Billboard’s First Stream serves as a handy guide to this Friday’s most essential releases — the key music that everyone will be talking about today, and that will be dominating playlists this weekend and beyond.
This week, Lorde checks in from a faraway star, Shawn Mendes is adamant that the summer’s just getting started, and Ed Sheeran gets the room a little more dusty with his new ballad. Check out all of this week’s First Stream picks below:
Lorde, Solar Power
“Now if you’re looking for a savior, well, that’s not me,” Lorde declares on the opening track of Solar Power, her highly anticipated third album. Over the course of her career, the New Zealand singer-songwriter has graced the highs of pop stardom — her debut single, “Royals,” topped the Hot 100 chart and earned the song of the year Grammy, while her 2017 sophomore album, Melodrama, was one of the best-reviewed projects of that year — but her latest project wrestles with the balance between professional achievement and personal satisfaction, operating in more muted tones while contemplating escape from the spotlight. The result is another uncompromising statement from one of the strongest songwriters in modern music, sparkling with highlights from the gentle pop-rock of “Secrets From a Girl (Who’s Seen It All)” to the sorrowful, swaying “Big Star.”
Shawn Mendes & Tainy, “Summer of Love”
On last year’s Wonder, Shawn Mendes outstretched his hands and grasped at something greater than himself, examining his identity, insecurities, relationships and the world around him. While the project sounded like the catharsis of an ambitious artist, Mendes also understands the value of a strong, accessible pop track — which he serves up now alongside Latin pop production star Tainy. On “Summer of Love,” Mendes reminisces about past passion, references his No. 1 hit “Señorita” and generally sounds like he’s having a great time trifling around atop a chattering synth hook.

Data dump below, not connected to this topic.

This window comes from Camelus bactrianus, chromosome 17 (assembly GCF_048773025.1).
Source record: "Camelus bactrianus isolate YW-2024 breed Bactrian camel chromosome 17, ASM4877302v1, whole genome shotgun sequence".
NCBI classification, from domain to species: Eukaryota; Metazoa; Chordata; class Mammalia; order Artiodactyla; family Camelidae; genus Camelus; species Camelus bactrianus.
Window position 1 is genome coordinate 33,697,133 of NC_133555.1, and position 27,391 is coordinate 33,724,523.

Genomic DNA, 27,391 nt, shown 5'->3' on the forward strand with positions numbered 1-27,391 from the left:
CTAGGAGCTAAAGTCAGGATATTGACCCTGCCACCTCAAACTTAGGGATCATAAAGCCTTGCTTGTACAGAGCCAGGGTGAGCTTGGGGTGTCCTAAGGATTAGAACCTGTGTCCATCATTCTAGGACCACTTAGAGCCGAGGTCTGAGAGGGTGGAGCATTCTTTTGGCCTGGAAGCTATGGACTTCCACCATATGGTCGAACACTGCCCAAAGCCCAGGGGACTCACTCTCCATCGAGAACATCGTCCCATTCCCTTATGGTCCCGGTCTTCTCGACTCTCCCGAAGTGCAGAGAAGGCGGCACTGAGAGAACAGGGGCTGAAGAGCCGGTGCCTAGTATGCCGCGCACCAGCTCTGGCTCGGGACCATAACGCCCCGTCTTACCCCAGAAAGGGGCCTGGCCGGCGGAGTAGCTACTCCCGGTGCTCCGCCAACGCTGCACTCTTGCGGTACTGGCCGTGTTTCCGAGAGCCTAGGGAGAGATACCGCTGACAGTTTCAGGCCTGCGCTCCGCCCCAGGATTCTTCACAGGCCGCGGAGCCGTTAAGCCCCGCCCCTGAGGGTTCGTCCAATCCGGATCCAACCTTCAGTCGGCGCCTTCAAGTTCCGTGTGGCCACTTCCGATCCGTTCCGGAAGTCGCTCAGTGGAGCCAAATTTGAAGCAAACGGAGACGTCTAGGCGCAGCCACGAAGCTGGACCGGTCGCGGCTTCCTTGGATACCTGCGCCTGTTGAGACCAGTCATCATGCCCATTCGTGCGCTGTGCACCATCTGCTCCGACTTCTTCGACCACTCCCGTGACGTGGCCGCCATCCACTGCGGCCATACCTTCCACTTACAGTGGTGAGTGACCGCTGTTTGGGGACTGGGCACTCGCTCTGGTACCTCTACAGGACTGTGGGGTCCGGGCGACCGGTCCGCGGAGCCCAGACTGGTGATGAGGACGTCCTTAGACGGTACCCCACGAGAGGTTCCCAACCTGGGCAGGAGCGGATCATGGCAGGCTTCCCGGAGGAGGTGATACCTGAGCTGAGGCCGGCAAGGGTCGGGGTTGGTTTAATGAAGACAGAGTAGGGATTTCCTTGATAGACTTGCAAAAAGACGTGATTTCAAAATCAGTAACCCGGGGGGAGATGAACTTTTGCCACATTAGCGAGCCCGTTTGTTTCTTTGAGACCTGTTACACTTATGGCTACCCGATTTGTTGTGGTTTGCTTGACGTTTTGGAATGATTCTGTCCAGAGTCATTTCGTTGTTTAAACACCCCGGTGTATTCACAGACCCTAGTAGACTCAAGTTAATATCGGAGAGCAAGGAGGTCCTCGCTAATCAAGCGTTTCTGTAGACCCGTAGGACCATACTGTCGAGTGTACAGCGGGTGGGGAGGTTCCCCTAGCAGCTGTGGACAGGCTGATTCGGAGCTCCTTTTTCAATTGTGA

Ed Sheeran, “Visiting Hours”
The majority of Ed Sheeran’s biggest hits fall into one of two buckets — uptempo, monster-hook pop singles (“Shape of You,” “Sing”) and heartfelt, waltz-worthy ballads (“Perfect,” “Thinking Out Loud”). After he preceded his fourth solo album with the top 40-ready “Bad Habits,” Sheeran has unveiled a tearjerker to play its counterpart: “Visiting Hours” is a regal ode dedicated to a loved one who has passed, and it achieves its most emotional moments with subtle production flourishes, like distant horns and a choir quickly chiming in to back up Sheeran.
Skrillex feat. Justin Bieber & Don Toliver, “Don’t Go”
In 2015, Skrillex helped Justin Bieber orchestrate a successful comeback with tropical-pop smashes like “Sorry” and “Where Are U Now”; six years later, the pair is still collaborating — Skrillex contributed to multiple tracks on this year’s Justice — and Bieber has lent a hand on the EDM legend’s latest single. As a rhythmic pop rumination on everlasting love and melancholic distance from it, “Don’t Go” sounds like it could have fit in on Bieber’s latest project, although Don Toliver’s soulful croon happily shakes up its formula on the song’s back half.
Young Thug, “Tick Tock”
Nope, it’s not a Kesha cover, or an ode to a short-form video app: Young Thug’s new single “Tick Tock” is an original, uptempo party-starter ahead of Punk, the prolific rap star’s So Much Fun follow-up. As Thugger’s helium-coated flow wraps itself around the hook, the beat rolls downward, forcing clipped lines and a chorus that offers onomatopoeic joy around its titular phrase.
Trippie Redd, Trip at Knight
Trippie Redd operates in extremes: whether he’s grinding over bleary-eyed neon synths, pummeling drum machines or dabbling with new-school pop-punk, the rapper dives headfirst into every song and makes sure his voice jolts the listener awake. Trip at Knight is another relentless opus, albeit one that makes the most of its guest stars — Lil Durk, Polo G, Lil Uzi Vert and a posthumous Juice WRLD contribution are all featured, although the single “Miss The Rage” with Playboi Carti remains the album’s clear-cut high point as a distillation of both artists’ melodic talents.